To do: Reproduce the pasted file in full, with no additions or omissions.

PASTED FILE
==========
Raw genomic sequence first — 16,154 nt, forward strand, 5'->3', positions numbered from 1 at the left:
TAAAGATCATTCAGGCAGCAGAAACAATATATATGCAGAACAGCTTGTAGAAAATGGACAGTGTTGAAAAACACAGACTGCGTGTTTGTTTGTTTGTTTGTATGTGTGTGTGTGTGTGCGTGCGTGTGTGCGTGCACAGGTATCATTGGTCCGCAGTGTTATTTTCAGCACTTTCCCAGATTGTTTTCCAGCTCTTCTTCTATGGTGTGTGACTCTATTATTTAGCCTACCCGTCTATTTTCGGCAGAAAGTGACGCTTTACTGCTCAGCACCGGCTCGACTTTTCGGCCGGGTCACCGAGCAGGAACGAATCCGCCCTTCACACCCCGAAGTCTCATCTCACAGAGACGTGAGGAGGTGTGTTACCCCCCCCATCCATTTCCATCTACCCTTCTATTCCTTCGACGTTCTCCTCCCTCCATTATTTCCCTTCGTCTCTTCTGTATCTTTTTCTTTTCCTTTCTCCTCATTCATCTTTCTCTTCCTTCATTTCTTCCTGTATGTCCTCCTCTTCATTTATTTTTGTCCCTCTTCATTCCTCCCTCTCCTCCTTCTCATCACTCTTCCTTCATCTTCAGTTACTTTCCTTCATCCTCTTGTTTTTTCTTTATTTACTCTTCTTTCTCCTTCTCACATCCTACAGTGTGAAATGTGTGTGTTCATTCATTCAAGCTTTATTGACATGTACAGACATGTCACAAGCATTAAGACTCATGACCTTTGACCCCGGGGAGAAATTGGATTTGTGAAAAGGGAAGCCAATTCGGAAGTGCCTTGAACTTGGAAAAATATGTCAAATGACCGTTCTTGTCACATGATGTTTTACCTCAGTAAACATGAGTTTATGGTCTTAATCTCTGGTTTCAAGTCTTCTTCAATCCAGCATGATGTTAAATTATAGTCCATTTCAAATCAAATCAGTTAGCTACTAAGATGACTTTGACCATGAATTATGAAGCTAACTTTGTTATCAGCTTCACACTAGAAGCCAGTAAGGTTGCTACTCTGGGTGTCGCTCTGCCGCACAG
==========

Raw genomic sequence first — 16,154 nt, forward strand, 5'->3', positions numbered from 1 at the left:
TAAAGATCATTCAGGCAGCAGAAACAATATATATGCAGAACAGCTTGTAGAAAATGGACAGTGTTGAAAAACACAGACTGCGTGTTTGTTTGTTTGTTTGTATGTGTGTGTGTGTGTGCGTGCGTGTGTGCGTGCACAGGTATCATTGGTCCGCAGTGTTATTTTCAGCACTTTCCCAGATTGTTTTCCAGCTCTTCTTCTATGGTGTGTGACTCTATTATTTAGCCTACCCGTCTATTTTCGGCAGAAAGTGACGCTTTACTGCTCAGCACCGGCTCGACTTTTCGGCCGGGTCACCGAGCAGGAACGAATCCGCCCTTCACACCCCGAAGTCTCATCTCACAGAGACGTGAGGAGGTGTGTTACCCCCCCCATCCATTTCCATCTACCCTTCTATTCCTTCGACGTTCTCCTCCCTCCATTATTTCCCTTCGTCTCTTCTGTATCTTTTTCTTTTCCTTTCTCCTCATTCATCTTTCTCTTCCTTCATTTCTTCCTGTATGTCCTCCTCTTCATTTATTTTTGTCCCTCTTCATTCCTCCCTCTCCTCCTTCTCATCACTCTTCCTTCATCTTCAGTTACTTTCCTTCATCCTCTTGTTTTTTCTTTATTTACTCTTCTTTCTCCTTCTCACATCCTACAGTGTGAAATGTGTGTGTTCATTCATTCAAGCTTTATTGACATGTACAGACATGTCACAAGCATTAAGACTCATGACCTTTGACCCCGGGGAGAAATTGGATTTGTGAAAAGGGAAGCCAATTCGGAAGTGCCTTGAACTTGGAAAAATATGTCAAATGACCGTTCTTGTCACATGATGTTTTACCTCAGTAAACATGAGTTTATGGTCTTAATCTCTGGTTTCAAGTCTTCTTCAATCCAGCATGATGTTAAATTATAGTCCATTTCAAATCAAATCAGTTAGCTACTAAGATGACTTTGACCATGAATTATGAAGCTAACTTTGTTATCAGCTTCACACTAGAAGCCAGTAAGGTTGCTACTCTGGGTGTCGCTCTGCCGCACAG